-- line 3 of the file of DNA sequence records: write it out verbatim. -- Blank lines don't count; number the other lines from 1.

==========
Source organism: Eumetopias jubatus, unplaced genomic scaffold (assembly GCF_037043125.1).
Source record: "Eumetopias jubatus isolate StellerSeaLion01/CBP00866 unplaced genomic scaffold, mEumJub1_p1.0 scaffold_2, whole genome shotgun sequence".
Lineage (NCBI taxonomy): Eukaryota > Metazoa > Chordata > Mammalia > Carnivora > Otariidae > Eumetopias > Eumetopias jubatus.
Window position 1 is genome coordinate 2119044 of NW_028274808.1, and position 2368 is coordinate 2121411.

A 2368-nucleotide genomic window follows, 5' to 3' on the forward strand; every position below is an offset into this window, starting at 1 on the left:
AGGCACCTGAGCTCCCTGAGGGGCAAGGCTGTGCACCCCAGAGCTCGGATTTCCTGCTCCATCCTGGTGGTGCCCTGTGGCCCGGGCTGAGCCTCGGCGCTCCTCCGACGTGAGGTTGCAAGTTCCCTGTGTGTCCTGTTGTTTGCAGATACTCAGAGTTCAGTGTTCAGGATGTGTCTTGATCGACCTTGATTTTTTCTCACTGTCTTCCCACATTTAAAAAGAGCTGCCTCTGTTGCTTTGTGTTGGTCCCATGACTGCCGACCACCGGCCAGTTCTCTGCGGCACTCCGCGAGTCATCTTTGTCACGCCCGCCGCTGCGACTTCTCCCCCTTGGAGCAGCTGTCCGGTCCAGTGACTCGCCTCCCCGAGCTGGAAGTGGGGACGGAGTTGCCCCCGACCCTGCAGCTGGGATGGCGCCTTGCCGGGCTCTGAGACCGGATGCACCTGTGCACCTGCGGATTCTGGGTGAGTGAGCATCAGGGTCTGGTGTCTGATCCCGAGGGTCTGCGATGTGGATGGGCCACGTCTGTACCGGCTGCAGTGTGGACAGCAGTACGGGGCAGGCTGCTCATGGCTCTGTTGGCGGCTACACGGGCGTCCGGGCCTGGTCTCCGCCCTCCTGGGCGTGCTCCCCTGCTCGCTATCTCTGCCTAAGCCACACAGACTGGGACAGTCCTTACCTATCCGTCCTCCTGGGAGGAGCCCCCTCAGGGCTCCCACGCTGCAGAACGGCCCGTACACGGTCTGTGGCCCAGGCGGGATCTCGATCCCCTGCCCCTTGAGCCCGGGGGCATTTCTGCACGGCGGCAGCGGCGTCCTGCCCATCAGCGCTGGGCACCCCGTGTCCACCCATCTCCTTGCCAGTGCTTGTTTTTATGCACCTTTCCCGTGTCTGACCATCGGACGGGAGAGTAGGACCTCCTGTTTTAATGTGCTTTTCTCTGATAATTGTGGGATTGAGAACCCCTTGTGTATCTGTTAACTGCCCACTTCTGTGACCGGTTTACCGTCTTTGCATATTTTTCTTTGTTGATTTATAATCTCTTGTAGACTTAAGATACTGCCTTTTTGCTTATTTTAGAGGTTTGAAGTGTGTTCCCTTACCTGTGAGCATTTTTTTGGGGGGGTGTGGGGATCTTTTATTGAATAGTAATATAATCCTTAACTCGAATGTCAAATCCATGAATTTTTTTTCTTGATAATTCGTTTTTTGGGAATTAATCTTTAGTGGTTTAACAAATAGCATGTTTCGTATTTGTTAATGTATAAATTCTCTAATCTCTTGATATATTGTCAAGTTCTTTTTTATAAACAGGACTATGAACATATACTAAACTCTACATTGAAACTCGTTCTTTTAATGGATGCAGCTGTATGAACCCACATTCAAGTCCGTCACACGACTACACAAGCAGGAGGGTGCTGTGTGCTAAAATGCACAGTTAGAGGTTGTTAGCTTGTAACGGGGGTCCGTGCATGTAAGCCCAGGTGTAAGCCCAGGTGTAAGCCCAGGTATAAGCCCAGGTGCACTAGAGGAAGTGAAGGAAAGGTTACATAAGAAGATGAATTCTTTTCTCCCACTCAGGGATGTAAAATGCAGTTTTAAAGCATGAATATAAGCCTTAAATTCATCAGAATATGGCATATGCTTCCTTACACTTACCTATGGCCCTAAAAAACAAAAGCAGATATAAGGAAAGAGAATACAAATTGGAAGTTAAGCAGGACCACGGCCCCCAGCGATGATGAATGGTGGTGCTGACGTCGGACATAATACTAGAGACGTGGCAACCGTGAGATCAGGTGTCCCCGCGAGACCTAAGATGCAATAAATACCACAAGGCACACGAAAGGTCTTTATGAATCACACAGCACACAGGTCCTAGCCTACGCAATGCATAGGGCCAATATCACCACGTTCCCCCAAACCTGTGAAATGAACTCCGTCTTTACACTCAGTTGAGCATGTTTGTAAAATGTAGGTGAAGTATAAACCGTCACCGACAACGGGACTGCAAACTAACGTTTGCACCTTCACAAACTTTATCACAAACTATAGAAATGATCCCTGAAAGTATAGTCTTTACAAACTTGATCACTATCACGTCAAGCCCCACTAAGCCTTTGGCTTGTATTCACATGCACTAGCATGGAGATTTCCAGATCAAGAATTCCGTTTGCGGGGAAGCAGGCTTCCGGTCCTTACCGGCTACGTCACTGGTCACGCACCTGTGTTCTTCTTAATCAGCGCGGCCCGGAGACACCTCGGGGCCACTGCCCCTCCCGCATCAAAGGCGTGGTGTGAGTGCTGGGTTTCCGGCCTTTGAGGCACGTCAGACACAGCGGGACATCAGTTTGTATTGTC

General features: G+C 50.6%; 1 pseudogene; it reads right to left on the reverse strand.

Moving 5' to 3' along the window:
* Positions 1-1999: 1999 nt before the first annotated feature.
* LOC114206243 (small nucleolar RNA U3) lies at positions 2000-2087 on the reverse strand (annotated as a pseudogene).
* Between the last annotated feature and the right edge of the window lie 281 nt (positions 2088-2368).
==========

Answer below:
Lineage (NCBI taxonomy): Eukaryota > Metazoa > Chordata > Mammalia > Carnivora > Otariidae > Eumetopias > Eumetopias jubatus.